Broadly speaking, feminism´-or-feminist theory is a constellation of movements and theories that seek to rethink and redefine relations between men and women. Its main premise and objective rest in its defense of equal political, economic, and social rights, and equal opportunities for women. The feminist movement began its struggle against male-dominated Western culture in the 19th century. Feminism could be divided into three major phases´-or-waves. The first wave characterized the movement of the 19th and early 20th centuries, which struggled against the deplorable working and social conditions that women underwent. It also called for equal voting and educational rights for women. The second wave (1960s-1980s) expounded what is well known as patriarchy and its connection to sexism, as well as male cultural superiority and the role of women in society. The third wave of feminism (1990s-2000s) tackles the concept of, among many others, dualism, intersectionality, and interconnectedness as crucial for the liberation of women and the entire biosphere from male dominance.
Along with attempts to gain social and political recognition, considerable efforts were dedicated to examining representations and conceptualizations of women in male-dominated literature. Literary feminism has brought our attention to male-dominated literature that has marked the upward of Western culture. Additionally, it emphasized the substantial role of female writers in exposing patriarchal order and bringing women to a new position of literary production and consumption.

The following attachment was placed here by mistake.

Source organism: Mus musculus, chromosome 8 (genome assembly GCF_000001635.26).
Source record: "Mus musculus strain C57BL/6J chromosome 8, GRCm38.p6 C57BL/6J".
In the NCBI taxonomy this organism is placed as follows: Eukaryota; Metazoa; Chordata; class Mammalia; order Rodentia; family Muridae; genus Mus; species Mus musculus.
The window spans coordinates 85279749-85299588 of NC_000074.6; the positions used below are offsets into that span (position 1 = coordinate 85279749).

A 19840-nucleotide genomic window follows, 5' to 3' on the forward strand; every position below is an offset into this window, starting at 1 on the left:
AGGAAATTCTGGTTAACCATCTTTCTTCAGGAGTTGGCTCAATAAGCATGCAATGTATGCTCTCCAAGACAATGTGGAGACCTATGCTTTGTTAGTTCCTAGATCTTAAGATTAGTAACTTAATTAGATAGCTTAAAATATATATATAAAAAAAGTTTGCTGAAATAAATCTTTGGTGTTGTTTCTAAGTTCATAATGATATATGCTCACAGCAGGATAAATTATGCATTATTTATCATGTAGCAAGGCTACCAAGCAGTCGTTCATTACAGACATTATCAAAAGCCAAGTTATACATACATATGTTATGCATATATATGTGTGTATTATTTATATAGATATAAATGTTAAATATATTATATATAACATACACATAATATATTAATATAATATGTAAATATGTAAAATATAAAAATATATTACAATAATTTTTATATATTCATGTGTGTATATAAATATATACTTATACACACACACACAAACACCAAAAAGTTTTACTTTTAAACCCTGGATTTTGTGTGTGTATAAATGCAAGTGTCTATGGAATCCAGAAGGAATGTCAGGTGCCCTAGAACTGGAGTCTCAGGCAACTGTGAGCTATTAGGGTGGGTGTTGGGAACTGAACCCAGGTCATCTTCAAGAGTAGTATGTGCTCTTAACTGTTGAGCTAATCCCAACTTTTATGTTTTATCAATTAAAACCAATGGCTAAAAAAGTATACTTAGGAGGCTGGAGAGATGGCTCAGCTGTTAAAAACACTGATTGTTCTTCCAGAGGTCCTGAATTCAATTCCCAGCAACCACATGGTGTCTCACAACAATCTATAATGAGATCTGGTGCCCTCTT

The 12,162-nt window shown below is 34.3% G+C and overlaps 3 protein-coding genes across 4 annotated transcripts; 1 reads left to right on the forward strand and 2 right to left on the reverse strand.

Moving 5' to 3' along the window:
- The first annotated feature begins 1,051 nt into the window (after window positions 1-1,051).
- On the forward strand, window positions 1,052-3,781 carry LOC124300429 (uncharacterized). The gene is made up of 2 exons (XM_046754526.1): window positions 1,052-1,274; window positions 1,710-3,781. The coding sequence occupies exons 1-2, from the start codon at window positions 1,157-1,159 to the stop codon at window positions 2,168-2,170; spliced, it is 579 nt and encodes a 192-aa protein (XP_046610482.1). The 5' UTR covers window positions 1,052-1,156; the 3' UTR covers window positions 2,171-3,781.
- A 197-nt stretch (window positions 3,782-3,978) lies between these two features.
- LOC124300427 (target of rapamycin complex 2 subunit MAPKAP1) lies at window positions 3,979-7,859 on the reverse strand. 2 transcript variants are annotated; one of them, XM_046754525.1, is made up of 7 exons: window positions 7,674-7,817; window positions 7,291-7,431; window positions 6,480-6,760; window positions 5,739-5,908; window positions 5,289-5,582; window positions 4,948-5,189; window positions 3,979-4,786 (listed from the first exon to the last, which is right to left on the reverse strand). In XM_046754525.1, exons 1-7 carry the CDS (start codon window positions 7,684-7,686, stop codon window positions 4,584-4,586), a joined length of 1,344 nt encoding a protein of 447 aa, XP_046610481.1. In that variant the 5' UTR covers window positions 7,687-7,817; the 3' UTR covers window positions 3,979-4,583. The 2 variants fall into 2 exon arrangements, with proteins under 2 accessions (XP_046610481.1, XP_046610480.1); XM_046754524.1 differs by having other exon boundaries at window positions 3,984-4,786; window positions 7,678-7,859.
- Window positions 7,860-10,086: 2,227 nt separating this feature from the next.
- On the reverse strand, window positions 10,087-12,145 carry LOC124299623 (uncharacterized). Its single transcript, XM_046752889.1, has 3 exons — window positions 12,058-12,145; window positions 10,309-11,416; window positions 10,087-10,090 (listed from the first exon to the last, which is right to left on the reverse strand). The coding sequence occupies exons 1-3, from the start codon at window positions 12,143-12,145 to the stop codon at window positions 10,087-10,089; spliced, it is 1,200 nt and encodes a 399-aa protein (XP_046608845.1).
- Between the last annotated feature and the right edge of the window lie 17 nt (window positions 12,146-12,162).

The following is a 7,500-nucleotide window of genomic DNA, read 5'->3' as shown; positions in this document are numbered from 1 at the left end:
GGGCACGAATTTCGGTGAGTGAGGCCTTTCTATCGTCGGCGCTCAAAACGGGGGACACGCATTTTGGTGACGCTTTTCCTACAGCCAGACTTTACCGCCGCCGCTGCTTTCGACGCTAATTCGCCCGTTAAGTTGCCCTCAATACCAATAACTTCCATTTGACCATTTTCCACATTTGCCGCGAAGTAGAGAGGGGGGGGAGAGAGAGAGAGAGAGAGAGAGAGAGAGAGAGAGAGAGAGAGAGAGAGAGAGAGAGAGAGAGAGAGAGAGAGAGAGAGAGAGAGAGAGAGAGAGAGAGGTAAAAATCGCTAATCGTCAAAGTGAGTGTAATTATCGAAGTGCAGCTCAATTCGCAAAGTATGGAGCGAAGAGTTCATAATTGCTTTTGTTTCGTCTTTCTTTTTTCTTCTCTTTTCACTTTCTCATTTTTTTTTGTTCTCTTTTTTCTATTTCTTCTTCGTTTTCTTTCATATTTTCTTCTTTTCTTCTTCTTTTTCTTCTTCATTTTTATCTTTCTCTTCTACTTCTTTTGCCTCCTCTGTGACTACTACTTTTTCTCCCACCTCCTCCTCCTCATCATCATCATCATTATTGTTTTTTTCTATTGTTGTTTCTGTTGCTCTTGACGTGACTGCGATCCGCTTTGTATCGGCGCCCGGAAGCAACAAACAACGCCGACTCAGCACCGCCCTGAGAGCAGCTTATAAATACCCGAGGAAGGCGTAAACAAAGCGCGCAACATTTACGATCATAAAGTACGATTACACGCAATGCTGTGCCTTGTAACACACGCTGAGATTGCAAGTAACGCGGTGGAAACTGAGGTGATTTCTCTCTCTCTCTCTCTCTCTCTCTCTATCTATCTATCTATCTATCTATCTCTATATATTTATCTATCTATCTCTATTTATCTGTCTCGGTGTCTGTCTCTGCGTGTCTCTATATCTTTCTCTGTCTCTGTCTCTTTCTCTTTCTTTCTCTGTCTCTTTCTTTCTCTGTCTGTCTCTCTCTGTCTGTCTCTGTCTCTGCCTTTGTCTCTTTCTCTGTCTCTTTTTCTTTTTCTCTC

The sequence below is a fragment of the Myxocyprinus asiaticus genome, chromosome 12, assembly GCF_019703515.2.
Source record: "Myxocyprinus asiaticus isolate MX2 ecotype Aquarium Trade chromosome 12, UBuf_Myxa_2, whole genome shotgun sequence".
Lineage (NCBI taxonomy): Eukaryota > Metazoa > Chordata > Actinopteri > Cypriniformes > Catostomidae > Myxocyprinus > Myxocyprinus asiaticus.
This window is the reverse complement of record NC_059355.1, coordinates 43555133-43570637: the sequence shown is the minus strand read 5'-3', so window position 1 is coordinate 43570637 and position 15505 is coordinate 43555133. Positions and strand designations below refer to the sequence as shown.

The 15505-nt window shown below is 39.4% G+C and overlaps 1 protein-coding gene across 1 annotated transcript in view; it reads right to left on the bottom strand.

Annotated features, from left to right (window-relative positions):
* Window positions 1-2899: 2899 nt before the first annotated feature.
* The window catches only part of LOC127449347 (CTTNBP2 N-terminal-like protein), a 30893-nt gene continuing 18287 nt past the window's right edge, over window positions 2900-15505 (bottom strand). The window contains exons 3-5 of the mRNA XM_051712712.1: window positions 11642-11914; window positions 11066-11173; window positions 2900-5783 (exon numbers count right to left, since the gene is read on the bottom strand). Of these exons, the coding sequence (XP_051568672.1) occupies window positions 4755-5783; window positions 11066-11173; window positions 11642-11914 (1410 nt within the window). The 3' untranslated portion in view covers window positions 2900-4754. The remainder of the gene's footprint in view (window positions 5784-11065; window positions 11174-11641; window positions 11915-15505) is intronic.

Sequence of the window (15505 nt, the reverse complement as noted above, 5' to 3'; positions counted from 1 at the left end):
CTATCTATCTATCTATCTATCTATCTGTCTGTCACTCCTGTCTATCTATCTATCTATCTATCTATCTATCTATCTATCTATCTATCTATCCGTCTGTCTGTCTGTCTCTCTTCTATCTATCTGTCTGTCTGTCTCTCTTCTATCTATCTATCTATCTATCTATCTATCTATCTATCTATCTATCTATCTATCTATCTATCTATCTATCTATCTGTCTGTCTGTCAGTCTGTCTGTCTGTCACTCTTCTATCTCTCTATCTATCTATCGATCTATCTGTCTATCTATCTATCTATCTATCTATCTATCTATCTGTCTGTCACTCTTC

Kate Millet’s Sexual Politics (1970) is a paragon of how eminent twentieth-century writers like D. H. Lawrence and Henry Miller perceived and represented women in their writings. Millet found that although their works were highly acclaimed by critics and seen as liberatory towards women, several male characters acted based on superiority and exploitation towards female characters. She analyzes the relationship between sex and power and their connection to the denigrated status of women and concludes that the nature of relations that govern the private´-or-domestic sphere is an extension of the public one. In other words, the private sphere is political. It is a political space whereby the same male/female, sex/gender, and superior/inferior relations exist as in the public sphere.
Feminism focused right from the beginning on the impact of negative stereotyping of women in art, literature, and entertainment industry, and how this formed a hindrance to achieving full equality for women. The theory is predicated upon the fact that the personal and the political are intertwined. Their basis is normative in asserting that social relations between men and women can be changed and overbalanced.
Feminist theory locates its critique of domination in assuming that patriarchy,´-or-male-dominated Western culture, and its hierarchical forces are the root cause of women oppression. The way in which women have been historically conceptualized and treated in the Western world has resulted in degrading everything associated with women´-or-femininity, whereas concurrently praising every aspect of men and masculinity. Feminism is concerned with unveiling this dualistic mindset and male-dominated system of social relations, namely the dominant male/female, sex/gender, and self/other oppositions.
The theory has relied upon examining literary representations of women as victimized by male domination. It was primarily committed to an ideology of sex equality, and henceforth many of feminist philosophers and critics have concentrated on scrutinizing the causes and roots of sexism, the social and political construction of gender, and their powerful connection to the oppression of women.

Add comment
Rate the article

Bad 12345678910 Very good
Result : 100% Participated in the vote : 1